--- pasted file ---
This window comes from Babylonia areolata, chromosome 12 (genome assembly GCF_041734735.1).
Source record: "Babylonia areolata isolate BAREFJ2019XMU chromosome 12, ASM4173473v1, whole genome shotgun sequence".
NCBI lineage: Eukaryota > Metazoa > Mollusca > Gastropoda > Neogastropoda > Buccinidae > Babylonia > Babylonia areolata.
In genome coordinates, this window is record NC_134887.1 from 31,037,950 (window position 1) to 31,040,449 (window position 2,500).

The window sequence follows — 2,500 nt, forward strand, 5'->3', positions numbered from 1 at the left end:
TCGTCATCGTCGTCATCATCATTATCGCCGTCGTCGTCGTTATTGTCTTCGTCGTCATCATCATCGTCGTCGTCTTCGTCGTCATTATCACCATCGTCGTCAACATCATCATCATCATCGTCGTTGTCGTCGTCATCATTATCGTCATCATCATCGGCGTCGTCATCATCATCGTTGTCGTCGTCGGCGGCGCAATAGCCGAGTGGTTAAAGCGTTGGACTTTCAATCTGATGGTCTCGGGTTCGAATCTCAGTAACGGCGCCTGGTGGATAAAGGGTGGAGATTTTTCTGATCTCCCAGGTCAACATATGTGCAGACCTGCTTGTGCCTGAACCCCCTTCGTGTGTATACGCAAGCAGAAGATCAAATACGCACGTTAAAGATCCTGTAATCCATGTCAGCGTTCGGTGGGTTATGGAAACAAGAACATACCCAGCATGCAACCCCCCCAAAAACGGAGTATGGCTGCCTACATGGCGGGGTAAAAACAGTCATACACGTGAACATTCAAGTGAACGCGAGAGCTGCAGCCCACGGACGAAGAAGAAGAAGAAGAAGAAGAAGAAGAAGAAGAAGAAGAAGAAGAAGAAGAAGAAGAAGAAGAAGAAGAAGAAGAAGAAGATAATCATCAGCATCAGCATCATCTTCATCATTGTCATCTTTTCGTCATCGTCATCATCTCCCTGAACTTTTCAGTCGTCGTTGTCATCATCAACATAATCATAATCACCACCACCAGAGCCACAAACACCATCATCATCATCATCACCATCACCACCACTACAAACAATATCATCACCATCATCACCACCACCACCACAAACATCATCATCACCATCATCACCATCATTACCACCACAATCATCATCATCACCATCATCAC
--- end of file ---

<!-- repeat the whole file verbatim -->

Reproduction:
This window comes from Babylonia areolata, chromosome 12 (genome assembly GCF_041734735.1).
Source record: "Babylonia areolata isolate BAREFJ2019XMU chromosome 12, ASM4173473v1, whole genome shotgun sequence".
NCBI lineage: Eukaryota > Metazoa > Mollusca > Gastropoda > Neogastropoda > Buccinidae > Babylonia > Babylonia areolata.
In genome coordinates, this window is record NC_134887.1 from 31,037,950 (window position 1) to 31,040,449 (window position 2,500).

The window sequence follows — 2,500 nt, forward strand, 5'->3', positions numbered from 1 at the left end:
TCGTCATCGTCGTCATCATCATTATCGCCGTCGTCGTCGTTATTGTCTTCGTCGTCATCATCATCGTCGTCGTCTTCGTCGTCATTATCACCATCGTCGTCAACATCATCATCATCATCGTCGTTGTCGTCGTCATCATTATCGTCATCATCATCGGCGTCGTCATCATCATCGTTGTCGTCGTCGGCGGCGCAATAGCCGAGTGGTTAAAGCGTTGGACTTTCAATCTGATGGTCTCGGGTTCGAATCTCAGTAACGGCGCCTGGTGGATAAAGGGTGGAGATTTTTCTGATCTCCCAGGTCAACATATGTGCAGACCTGCTTGTGCCTGAACCCCCTTCGTGTGTATACGCAAGCAGAAGATCAAATACGCACGTTAAAGATCCTGTAATCCATGTCAGCGTTCGGTGGGTTATGGAAACAAGAACATACCCAGCATGCAACCCCCCCAAAAACGGAGTATGGCTGCCTACATGGCGGGGTAAAAACAGTCATACACGTGAACATTCAAGTGAACGCGAGAGCTGCAGCCCACGGACGAAGAAGAAGAAGAAGAAGAAGAAGAAGAAGAAGAAGAAGAAGAAGAAGAAGAAGAAGAAGAAGAAGAAGAAGAAGAAGAAGATAATCATCAGCATCAGCATCATCTTCATCATTGTCATCTTTTCGTCATCGTCATCATCTCCCTGAACTTTTCAGTCGTCGTTGTCATCATCAACATAATCATAATCACCACCACCAGAGCCACAAACACCATCATCATCATCATCACCATCACCACCACTACAAACAATATCATCACCATCATCACCACCACCACCACAAACATCATCATCACCATCATCACCATCATTACCACCACAATCATCATCATCACCATCATCAC